How to ace your phone interviews

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Hint: Practice, Practice, Practice!

Imagine this scenario:  You applied for a job and are excited about it.  Then you get a call… the company wants to do a phone interview with you! Panic might set in as you wonder how this will differ from an in-person interview and if you are ready for it.

The advent of Covid-19 has brought a restructuring of the interview process for many employers.  In keeping with proper social distancing protocols, phone interviews are on the rise.

But have no fear! In this blog post, you will learn what phone interviews are and how to get good at them. First let us talk about the “3 P’s”?  The “3 P’s” stand for Practice, Practice, Practice.  This is the mantra to follow for interview success and it equally applies to phone interviews. Remember the “3 P’s” as they will come up again and again in this article. 

What is a phone interview? 

Phone interviews give the company a chance to get a sense of who you are and if you have the basic qualifications for the position. Usually they call you at a prescribed time, but sometimes an employer will launch into a phone interview as soon as they reach you! For this reason, it is best to be prepared when you answer the phone, and the best way to do that is to utilize the “3 P’s”:  Practice, Practice, Practice.

Interviews are a valuable tool for employers, and while previously phone interviews may have been used as a pre-screening tool to shortlist candidates it is now one of the primary ways an employer will determine whether or not you are the right fit for the job. While the length and content of a phone interview may have changed slightly in light of this, the most important information they want to know is still:

  • Whether you are ready and are able to work in this position.
  • The kind of salary range you are hoping for.
  • What you know about the job and their company.
  • What kind of experience you have.

How do I show employers I am a good fit?

Prepare, then practice, practice, practice!

You want to convince employers you meet the requirements of the position you are applying for.  The best way to do this is to prepare by doing your research. Above I listed that one of the things an employer looks for is what you know about the job and their company. They want to hire people who are interested, and if you are really interested, you would have done, at the minimum, your basic research. What is this company? What do they stand for? What are the job requirements of this particular position?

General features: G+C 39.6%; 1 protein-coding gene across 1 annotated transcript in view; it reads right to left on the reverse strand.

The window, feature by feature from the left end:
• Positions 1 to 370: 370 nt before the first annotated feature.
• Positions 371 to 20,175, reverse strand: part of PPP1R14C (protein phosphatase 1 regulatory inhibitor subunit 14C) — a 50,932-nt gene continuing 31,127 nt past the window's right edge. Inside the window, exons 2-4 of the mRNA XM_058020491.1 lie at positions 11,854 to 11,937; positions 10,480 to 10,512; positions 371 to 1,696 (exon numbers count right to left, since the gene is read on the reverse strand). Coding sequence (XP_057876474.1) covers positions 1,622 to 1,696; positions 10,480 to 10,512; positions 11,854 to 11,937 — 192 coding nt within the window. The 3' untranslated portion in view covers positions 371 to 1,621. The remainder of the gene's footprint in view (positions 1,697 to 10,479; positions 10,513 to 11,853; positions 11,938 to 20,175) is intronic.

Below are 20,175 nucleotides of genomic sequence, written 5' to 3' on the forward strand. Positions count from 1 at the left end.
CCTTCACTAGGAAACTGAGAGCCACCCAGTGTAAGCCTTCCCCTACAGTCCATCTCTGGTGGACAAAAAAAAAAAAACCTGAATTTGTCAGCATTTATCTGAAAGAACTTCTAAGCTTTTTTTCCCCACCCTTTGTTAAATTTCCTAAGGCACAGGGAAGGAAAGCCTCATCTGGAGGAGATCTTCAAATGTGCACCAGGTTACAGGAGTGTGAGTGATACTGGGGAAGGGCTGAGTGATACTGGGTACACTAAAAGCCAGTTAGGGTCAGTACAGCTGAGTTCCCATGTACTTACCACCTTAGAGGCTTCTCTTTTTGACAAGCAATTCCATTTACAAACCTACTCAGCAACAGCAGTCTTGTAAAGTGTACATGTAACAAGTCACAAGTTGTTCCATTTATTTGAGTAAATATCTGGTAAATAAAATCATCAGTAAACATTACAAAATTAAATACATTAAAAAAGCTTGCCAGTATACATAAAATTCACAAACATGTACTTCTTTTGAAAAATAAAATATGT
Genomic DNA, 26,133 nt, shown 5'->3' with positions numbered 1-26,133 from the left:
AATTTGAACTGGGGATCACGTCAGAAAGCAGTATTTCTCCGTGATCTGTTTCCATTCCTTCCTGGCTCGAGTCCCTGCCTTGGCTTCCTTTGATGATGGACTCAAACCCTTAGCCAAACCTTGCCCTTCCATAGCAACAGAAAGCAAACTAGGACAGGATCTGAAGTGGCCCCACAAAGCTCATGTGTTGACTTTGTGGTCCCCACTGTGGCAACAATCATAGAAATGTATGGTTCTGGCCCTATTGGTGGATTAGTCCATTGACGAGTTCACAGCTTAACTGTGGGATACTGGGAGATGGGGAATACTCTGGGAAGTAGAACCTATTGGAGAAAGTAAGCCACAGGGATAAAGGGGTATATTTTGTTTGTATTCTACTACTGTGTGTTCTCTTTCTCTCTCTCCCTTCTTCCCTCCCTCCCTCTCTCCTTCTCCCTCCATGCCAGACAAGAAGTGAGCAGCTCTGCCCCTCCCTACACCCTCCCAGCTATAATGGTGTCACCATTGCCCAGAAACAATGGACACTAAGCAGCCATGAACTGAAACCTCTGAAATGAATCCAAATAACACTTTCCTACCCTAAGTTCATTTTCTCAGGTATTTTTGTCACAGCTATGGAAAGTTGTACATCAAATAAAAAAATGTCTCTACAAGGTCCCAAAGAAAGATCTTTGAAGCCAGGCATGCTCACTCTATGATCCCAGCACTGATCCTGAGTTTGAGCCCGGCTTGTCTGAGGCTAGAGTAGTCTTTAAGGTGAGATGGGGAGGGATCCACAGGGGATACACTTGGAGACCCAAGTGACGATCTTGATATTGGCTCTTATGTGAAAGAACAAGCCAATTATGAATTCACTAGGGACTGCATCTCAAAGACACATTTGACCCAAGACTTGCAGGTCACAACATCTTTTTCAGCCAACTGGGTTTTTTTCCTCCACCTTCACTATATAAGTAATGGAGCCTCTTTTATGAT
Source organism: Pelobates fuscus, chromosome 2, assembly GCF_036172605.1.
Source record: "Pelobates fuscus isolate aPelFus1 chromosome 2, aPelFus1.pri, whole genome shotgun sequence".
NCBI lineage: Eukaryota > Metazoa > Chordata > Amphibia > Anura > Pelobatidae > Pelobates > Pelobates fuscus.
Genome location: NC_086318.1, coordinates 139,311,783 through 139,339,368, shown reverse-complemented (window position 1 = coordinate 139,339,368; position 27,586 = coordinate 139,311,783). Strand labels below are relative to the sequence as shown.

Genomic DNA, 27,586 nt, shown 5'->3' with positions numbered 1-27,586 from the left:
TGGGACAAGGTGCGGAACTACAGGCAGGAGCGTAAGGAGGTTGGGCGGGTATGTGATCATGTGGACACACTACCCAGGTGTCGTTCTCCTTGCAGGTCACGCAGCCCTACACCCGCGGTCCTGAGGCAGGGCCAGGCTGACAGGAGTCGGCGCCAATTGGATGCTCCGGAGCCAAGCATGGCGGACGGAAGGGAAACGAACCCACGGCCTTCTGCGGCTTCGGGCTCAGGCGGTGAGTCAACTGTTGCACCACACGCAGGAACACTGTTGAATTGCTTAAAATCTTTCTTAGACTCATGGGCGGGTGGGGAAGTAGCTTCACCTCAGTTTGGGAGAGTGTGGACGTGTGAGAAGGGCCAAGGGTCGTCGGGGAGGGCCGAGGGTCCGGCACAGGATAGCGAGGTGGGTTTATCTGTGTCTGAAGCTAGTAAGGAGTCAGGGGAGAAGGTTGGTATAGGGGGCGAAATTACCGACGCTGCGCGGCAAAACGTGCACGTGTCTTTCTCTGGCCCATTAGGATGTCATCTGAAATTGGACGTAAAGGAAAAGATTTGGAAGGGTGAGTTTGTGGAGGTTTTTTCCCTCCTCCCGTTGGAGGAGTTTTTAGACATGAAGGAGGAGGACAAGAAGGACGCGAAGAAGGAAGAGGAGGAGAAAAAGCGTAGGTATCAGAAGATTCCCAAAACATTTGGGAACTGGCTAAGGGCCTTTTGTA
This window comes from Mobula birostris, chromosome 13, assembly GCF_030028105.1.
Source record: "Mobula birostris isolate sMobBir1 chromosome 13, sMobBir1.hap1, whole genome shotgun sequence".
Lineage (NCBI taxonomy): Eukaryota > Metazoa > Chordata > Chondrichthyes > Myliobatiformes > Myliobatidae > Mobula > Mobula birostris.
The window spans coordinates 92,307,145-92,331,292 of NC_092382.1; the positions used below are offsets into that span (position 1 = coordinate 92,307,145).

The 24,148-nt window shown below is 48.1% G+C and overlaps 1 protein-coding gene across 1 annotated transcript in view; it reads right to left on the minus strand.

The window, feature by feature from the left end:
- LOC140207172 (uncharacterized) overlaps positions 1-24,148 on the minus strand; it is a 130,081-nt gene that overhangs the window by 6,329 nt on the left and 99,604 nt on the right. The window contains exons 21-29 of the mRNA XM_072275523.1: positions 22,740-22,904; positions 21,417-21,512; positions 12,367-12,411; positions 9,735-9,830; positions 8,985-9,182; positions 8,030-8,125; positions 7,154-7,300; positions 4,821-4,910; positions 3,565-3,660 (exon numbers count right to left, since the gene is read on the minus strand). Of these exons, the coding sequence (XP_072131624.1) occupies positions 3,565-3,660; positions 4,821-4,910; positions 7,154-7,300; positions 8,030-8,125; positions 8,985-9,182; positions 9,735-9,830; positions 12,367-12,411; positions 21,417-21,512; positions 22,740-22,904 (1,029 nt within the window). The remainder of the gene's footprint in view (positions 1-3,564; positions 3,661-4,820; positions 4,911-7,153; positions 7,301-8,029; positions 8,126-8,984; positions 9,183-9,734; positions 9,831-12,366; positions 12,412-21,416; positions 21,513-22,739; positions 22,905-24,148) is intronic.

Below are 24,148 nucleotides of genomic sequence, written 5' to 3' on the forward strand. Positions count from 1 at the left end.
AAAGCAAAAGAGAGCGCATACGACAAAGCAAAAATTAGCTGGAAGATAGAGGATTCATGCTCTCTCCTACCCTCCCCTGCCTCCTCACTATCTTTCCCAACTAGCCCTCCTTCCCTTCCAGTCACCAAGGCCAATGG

Get to know as much as you can about your potential employer. If possible, I recommend speaking to someone who has worked there. The more you know, the better you can frame your interview answers to highlight your fit. Then research the most commonly asked interview questions. Write out your answers in advance and practice them over and over, trying to memorize them, and until they sound natural. For me, having a solid handle on common interview questions helps reduce my nervousness in an interview.

The disadvantage of an interview over the phone is the employer only gets half of your answers. In person we use hand gestures and communicate through our facial expressions. Interviewers do not see that over the phone. The best way to show that you are engaged is to smile while you talk, because a smile can be “heard” over the phone. Here are some things to do:

  • Practice saying your interview answers out loud while smiling.
  • Smile when you are on the phone with friends or family to help you get into the habit.
  • Practice speaking slower than you normally would.
  • Practice speaking clearer than you normally would. In other words, articulate!

Other ways to prepare include:

  • Setting up a professional voicemail message on your phone
  • Finding a quiet space for this conversation
  • Making sure your phone is fully charged

What if I am new to Canada and still learning English?

Interviews in general can be a daunting process if you are new to Canada. (Read this post for more job search tips for newcomers) Phone interviews make it especially hard to communicate since, as mentioned above, over 50% of communication is accomplished through body language. You may be concerned the interviewer will not understand you.

In The Culture Map, Erin Meyer proposes a solution:  frame it!

Framing is the process of sharing your perspective and highlighting certain qualities over others.  For example, when you acknowledge that you are still growing your English language skills at the beginning of the phone interview, and say that you may need to have a question repeated from time to time, this allows you to showcase your communication skills while owning where you are in your English learning journey.

Practice makes perfect, so dust off those “3 P’s” and put them to work! In this day and age of living with Covid-19, phone interviews are the norm rather than the exception. It is likely that each and every one of you will have a phone interview in your future.  Practice, practice, practice and I am sure it will be a success.

Author: Stacie Gottfried, Employment Services Advisor

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